When my bike arrived in March, I immediately fell back in love with the freeing feeling of cycling, and found myself inventing errands to do so I could spend more time on the bike. After a few weeks, I took to the trail to see how far I could make it, and after doing that a few times (by mid April) I realized that I was 3/4 of the way to work and that I really could make a go of bike commuting. After dealing with a broken foot (minor setback), I started bike commuting twice a week in early June.
The commute is about 10 miles each way, and is largely flat but does have a few short but steep hills and one very seriously large and steep hill at the end. (Here’s a video I made of the commute: http://www.youtube.com/watch?v=jvYI2PYivw8). It’s a great ride: a bit of Old Town streets, then a trail all the way up and across the Potomac, a sidewalk/trail to the Washington Monument, then a straight shot up the National Mall to Capitol Hill. It also takes me past two rugby fields, which I particularly like because there’s frequently a match in the spring and summer evenings. I love rugby and rugby players, so it’s kind of an ideal situation for me :).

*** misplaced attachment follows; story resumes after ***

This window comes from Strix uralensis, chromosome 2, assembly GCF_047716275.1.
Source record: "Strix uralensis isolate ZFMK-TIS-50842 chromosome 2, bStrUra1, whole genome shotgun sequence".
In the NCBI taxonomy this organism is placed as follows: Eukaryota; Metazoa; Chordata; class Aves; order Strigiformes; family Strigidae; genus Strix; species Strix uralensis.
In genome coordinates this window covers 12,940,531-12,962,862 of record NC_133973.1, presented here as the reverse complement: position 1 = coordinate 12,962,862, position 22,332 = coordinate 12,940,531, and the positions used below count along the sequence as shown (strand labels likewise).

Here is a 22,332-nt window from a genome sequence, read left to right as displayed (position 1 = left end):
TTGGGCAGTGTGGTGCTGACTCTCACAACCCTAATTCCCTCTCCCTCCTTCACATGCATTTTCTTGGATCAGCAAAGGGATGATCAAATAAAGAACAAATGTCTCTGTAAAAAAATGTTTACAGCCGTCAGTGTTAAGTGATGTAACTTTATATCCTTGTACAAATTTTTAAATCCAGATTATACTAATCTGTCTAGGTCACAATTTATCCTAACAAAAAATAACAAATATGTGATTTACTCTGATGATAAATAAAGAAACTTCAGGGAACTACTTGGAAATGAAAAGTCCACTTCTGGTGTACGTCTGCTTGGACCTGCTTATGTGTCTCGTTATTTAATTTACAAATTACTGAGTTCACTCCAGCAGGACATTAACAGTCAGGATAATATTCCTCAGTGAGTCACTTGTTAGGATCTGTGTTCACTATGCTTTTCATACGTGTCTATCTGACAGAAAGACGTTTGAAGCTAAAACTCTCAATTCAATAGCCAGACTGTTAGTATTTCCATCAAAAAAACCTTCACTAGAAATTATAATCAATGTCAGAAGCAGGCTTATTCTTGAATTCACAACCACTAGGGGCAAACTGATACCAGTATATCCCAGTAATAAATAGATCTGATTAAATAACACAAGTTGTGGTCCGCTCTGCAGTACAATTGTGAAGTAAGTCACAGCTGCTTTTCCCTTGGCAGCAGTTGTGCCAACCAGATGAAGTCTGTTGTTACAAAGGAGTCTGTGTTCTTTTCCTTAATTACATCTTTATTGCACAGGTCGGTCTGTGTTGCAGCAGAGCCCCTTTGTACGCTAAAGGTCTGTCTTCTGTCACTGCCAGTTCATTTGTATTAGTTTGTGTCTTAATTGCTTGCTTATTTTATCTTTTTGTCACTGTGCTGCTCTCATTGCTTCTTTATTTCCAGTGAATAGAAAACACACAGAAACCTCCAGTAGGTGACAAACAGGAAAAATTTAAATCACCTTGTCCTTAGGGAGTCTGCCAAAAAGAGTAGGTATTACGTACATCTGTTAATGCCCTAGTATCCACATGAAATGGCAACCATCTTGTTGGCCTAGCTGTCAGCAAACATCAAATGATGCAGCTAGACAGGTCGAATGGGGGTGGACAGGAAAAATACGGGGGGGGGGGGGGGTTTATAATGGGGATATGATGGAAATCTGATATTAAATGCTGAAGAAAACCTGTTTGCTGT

My e-bike decision:
A combination of the time factor, my fitness level and various logistic concerns made a daily commute not really workable for me. I thought about it more and more and realized that if I got an electric bike, I could bike commute every day and completely replace my car with the combination of the bikes, Metro and Zipcar. By early August, I had my e-bike (an Ecobike Elegance) and began bike commuting every day–most days with the e-bike and some with the Amsterdam. I still consider the Amsterdam my main bike; it’s all I use for everything but the longest of rides, and I frequently take it on Metro to get to/from farther-flung friends’ houses. The e-bike is more the utilitarian commuting beast. Either way, I haven’t driven my car since September and have its sale in the works. All in all, the sale of the car will cover the cost of both bikes, and between insurance, gas and maintenance (plus the ability to rent out my parking space), I’ll be saving/earning almost $5000/year (the parking space is worth a pretty penny ’round these parts).
More about the electric bike: